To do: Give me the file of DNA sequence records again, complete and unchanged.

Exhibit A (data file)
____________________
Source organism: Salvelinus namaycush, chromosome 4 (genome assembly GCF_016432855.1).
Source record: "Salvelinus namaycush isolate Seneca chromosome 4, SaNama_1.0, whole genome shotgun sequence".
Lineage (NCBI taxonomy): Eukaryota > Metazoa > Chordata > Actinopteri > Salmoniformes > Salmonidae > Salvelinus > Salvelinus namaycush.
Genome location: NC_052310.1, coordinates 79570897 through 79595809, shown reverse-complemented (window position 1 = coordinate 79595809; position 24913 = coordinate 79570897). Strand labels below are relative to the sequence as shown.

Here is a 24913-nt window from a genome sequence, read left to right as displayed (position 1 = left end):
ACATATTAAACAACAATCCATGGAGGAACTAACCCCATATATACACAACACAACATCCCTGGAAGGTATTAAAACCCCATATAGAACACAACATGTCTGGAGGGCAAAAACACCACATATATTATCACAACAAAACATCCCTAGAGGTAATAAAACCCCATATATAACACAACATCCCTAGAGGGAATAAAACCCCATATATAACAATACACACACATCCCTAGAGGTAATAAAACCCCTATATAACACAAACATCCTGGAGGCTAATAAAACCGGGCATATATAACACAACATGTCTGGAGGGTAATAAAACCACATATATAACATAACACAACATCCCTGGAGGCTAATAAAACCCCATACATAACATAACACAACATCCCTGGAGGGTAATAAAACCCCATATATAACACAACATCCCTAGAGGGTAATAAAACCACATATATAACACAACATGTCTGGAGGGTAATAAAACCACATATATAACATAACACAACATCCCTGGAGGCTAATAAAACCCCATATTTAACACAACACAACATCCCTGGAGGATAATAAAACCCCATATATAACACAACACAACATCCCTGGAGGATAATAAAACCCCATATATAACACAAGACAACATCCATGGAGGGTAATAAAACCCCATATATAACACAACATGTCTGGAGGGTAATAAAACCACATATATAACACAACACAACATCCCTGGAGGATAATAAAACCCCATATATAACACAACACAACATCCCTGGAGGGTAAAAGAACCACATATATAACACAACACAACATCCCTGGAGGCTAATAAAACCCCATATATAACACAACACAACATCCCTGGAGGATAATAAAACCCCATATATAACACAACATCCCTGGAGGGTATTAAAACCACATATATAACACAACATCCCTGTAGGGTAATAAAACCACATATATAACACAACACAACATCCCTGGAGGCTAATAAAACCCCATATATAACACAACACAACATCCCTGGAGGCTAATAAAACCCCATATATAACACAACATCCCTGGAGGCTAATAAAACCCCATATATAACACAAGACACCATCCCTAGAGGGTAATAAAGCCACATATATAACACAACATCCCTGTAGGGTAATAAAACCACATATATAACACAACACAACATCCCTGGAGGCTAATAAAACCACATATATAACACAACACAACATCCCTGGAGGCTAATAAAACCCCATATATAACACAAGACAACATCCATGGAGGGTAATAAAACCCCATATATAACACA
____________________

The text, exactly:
Source organism: Salvelinus namaycush, chromosome 4 (genome assembly GCF_016432855.1).
Source record: "Salvelinus namaycush isolate Seneca chromosome 4, SaNama_1.0, whole genome shotgun sequence".
Lineage (NCBI taxonomy): Eukaryota > Metazoa > Chordata > Actinopteri > Salmoniformes > Salmonidae > Salvelinus > Salvelinus namaycush.
Genome location: NC_052310.1, coordinates 79570897 through 79595809, shown reverse-complemented (window position 1 = coordinate 79595809; position 24913 = coordinate 79570897). Strand labels below are relative to the sequence as shown.

Here is a 24913-nt window from a genome sequence, read left to right as displayed (position 1 = left end):
ACATATTAAACAACAATCCATGGAGGAACTAACCCCATATATACACAACACAACATCCCTGGAAGGTATTAAAACCCCATATAGAACACAACATGTCTGGAGGGCAAAAACACCACATATATTATCACAACAAAACATCCCTAGAGGTAATAAAACCCCATATATAACACAACATCCCTAGAGGGAATAAAACCCCATATATAACAATACACACACATCCCTAGAGGTAATAAAACCCCTATATAACACAAACATCCTGGAGGCTAATAAAACCGGGCATATATAACACAACATGTCTGGAGGGTAATAAAACCACATATATAACATAACACAACATCCCTGGAGGCTAATAAAACCCCATACATAACATAACACAACATCCCTGGAGGGTAATAAAACCCCATATATAACACAACATCCCTAGAGGGTAATAAAACCACATATATAACACAACATGTCTGGAGGGTAATAAAACCACATATATAACATAACACAACATCCCTGGAGGCTAATAAAACCCCATATTTAACACAACACAACATCCCTGGAGGATAATAAAACCCCATATATAACACAACACAACATCCCTGGAGGATAATAAAACCCCATATATAACACAAGACAACATCCATGGAGGGTAATAAAACCCCATATATAACACAACATGTCTGGAGGGTAATAAAACCACATATATAACACAACACAACATCCCTGGAGGATAATAAAACCCCATATATAACACAACACAACATCCCTGGAGGGTAAAAGAACCACATATATAACACAACACAACATCCCTGGAGGCTAATAAAACCCCATATATAACACAACACAACATCCCTGGAGGATAATAAAACCCCATATATAACACAACATCCCTGGAGGGTATTAAAACCACATATATAACACAACATCCCTGTAGGGTAATAAAACCACATATATAACACAACACAACATCCCTGGAGGCTAATAAAACCCCATATATAACACAACACAACATCCCTGGAGGCTAATAAAACCCCATATATAACACAACATCCCTGGAGGCTAATAAAACCCCATATATAACACAAGACACCATCCCTAGAGGGTAATAAAGCCACATATATAACACAACATCCCTGTAGGGTAATAAAACCACATATATAACACAACACAACATCCCTGGAGGCTAATAAAACCACATATATAACACAACACAACATCCCTGGAGGCTAATAAAACCCCATATATAACACAAGACAACATCCATGGAGGGTAATAAAACCCCATATATAACACA